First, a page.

The workshop continues. Photo by Heliana Onomo.

Afterwards, it was storytelling time! Professor Emmanuel Matateyou, author of many children’s books and professor of oral literature at École Normale Supérieure, performed the folktale, “La dette de Kimanga” (“The Debt of Kimanga”) from his book, Les Mervilleux récits de Tita Ki (The Wonderful Stories of Tita Ki).

Professor Emmanuel Matateyou. Photo by Heliana Onomo.

With grand gestures and comical voice-acting, he captured the children’s attention and recited how the tortoise tricked the pig into giving his food. He also incorporated a participation tactic from Caribbean storytelling. When he said “Crick”, the children were to respond “Crack!”. This made the children part of the story. They even danced and sing along with Professor Matateyou. This oral performance was entertaining to watch. After storytelling, the last activity was hand-painting, where the children decorated a wall with blue, orange, and green handprints.

Children decorating the wall with hand-painting. Photo by Heliana Onomo.

Overall, the children responded well to the lessons and had a great time. This event taught me that coloring pages are a fun and effective activity to teach children about cultural stories. They were enthusiastic to read the descriptions of the myths. At the end of the event, we donated necessary items to the orphanage, such as medical supplies, hygiene products like toothpaste and toothbrushes, food like fish and rice, and a TV. Working on this event was an inspiring and heartwarming experience.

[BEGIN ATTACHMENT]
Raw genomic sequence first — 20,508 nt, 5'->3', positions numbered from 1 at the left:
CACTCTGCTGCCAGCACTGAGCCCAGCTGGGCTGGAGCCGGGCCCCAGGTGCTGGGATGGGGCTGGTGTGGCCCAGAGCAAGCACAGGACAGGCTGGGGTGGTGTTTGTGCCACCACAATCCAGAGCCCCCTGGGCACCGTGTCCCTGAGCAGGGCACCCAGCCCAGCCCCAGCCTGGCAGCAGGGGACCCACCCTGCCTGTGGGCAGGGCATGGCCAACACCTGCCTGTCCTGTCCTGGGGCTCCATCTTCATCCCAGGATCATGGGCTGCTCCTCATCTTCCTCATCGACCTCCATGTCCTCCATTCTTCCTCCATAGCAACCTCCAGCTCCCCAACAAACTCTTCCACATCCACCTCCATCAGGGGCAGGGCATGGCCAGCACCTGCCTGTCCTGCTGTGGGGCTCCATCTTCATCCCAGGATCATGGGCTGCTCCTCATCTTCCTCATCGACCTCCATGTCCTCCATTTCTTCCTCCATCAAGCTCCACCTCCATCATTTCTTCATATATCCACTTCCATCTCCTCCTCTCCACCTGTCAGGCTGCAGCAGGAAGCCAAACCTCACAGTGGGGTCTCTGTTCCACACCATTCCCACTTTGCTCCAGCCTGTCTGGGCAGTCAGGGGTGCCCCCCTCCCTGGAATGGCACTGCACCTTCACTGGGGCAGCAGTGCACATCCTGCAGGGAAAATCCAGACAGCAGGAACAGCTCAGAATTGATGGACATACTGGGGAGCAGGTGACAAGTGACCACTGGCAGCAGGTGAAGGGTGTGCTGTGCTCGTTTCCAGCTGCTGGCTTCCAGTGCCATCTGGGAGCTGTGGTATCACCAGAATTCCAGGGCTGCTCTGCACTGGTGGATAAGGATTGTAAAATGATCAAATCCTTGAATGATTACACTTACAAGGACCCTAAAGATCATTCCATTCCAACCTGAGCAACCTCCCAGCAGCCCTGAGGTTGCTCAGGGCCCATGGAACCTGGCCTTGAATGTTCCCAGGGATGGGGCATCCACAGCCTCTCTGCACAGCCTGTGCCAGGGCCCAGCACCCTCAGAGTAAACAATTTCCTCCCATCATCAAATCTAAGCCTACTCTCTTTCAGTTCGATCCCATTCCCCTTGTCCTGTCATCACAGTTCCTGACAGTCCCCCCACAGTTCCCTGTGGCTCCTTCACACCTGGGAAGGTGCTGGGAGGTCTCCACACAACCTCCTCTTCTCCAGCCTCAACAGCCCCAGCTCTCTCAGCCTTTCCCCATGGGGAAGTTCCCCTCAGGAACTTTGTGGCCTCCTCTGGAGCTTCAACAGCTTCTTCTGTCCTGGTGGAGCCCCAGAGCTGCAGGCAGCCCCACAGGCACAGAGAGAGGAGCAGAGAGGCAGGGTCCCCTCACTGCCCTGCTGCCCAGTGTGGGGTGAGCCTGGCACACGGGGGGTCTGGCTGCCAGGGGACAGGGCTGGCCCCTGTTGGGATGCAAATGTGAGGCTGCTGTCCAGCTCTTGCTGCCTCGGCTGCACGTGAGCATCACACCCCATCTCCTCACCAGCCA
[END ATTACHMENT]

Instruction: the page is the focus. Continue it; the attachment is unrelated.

Post by Heliana Onomo, placed by Olga Strycharczyk

References

[1] Come Over II is a local non-profit organization based in Yaoundé whose mission is to visit local villages and orphanages to teach proper hygiene and provide healthcare. To learn more about them, visit: https://m.facebook.com/ComeOver2Cameroon/.

[2] Proximity Doctors is a local non-profit organization in Cameroon whose mission is to provide medical care to places in need. To learn more, visit: https://www.facebook.com/proximitydoctors/

[3] Foundation Fact orphanage is a private Christian-based orphanage situated in Essos, Yaoundé. It currently has 55 children in its care. To learn more about them, visit their site: https://www.fondation-fact.cm/ or their Facebook page: https://www.facebook.com/Orphelinat-Fondation-Famille-Chretienne-FACT-554699851386639

[4] Keshet, Ayelet, Like a Girl! A Girl-Powered Coloring Book, Raindoe Publishing, 2016. 

[5] Baldeh, Abby, Black Boys, Big Dreams Coloring Book, Independently Published, 2020. 

[6] “Myth of Ntiteuh (the Most Beautiful Woman on Earth) Who Married the Sky King by Emmanuel Matateyou”, collected by Daniel A. Nkemleke for the Our Mythical Childhood Survey: http://omc.obta.al.uw.edu.pl/myth-survey/item/184.

[7] “Autan and the Monster by Tidjani Yaya”, collected by Daniel A. Nkemleke for the Our Mythical Childhood Survey: http://omc.obta.al.uw.edu.pl/myth-survey/item/434

[8] “An Orphan Child and Her Uncle’s Wife by Peter Numfor Ambe”, collected by Divine Che Neba for the Our Mythical Childhood Survey: http://omc.obta.al.uw.edu.pl/myth-survey/item/412

[9] “The Birds that Went to the Sky”, published in The Sacred Door and Other Stories: Cameroon Folktales of the Beba by Makuchi, Athens: Ohio University Press, 2008. 

[10] “Hare and Lion: The Lion is my Horse! by Assamahou Ndouyou”, published in Anthology of Myths, Legends, and Folktales from Cameroon by Emmanuel Matateyou, Lewiston, N.Y.: Edwin Mellen Press, 1997.